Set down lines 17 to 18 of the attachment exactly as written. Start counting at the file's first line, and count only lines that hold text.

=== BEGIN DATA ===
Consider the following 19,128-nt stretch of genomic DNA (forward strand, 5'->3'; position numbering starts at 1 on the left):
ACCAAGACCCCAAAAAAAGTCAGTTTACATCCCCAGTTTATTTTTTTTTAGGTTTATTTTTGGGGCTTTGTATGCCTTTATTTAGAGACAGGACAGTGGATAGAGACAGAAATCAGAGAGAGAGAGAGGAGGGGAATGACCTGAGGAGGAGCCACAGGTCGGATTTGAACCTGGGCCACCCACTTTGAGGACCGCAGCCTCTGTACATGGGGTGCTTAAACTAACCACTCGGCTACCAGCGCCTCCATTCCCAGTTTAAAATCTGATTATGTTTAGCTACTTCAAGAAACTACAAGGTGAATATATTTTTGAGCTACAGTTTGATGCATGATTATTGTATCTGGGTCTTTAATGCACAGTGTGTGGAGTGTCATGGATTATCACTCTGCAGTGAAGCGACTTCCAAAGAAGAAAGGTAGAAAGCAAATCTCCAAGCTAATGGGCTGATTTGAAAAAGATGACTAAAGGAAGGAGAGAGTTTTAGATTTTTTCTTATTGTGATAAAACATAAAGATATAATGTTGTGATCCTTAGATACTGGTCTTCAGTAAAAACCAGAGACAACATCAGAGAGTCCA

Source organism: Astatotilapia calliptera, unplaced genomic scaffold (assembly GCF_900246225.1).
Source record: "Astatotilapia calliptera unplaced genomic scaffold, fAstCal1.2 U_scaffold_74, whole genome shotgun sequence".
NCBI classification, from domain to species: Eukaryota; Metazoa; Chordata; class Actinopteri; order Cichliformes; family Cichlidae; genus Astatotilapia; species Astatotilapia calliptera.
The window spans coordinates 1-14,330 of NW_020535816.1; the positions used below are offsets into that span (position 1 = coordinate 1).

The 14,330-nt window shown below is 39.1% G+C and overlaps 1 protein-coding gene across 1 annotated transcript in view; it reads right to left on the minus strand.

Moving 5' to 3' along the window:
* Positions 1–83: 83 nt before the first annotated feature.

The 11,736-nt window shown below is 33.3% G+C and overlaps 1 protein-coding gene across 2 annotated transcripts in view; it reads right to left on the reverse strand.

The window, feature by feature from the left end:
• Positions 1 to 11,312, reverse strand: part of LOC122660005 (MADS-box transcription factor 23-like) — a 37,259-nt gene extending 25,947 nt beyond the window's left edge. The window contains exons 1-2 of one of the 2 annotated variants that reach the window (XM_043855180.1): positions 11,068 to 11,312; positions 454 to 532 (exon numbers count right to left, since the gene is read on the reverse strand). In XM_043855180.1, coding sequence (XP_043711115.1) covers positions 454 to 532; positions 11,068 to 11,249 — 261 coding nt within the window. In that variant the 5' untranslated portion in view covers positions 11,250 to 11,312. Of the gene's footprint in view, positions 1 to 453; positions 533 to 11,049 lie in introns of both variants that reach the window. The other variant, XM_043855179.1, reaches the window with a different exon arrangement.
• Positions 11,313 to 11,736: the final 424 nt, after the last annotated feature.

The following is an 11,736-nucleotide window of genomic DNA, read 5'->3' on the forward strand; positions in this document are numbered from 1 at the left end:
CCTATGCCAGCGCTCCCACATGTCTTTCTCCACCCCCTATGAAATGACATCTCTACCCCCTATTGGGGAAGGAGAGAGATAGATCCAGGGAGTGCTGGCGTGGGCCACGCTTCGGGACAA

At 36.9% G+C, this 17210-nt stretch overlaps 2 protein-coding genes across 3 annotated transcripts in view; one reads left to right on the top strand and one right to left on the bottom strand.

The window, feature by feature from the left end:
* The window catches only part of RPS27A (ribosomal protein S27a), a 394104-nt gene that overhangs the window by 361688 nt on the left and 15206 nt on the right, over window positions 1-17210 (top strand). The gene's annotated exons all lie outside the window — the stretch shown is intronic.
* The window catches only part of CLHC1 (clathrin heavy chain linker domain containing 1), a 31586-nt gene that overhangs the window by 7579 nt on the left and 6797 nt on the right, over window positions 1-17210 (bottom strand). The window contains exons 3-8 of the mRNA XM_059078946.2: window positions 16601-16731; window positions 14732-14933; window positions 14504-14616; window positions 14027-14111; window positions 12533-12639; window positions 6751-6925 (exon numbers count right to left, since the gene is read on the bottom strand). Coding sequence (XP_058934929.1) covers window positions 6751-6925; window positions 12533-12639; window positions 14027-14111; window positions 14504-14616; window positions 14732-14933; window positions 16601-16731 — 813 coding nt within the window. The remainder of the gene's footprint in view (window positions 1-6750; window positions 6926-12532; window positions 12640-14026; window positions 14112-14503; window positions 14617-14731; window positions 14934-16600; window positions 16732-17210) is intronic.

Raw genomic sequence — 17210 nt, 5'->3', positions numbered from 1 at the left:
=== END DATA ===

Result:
The window, feature by feature from the left end:
* The window catches only part of RPS27A (ribosomal protein S27a), a 394104-nt gene that overhangs the window by 361688 nt on the left and 15206 nt on the right, over window positions 1-17210 (top strand). The gene's annotated exons all lie outside the window — the stretch shown is intronic.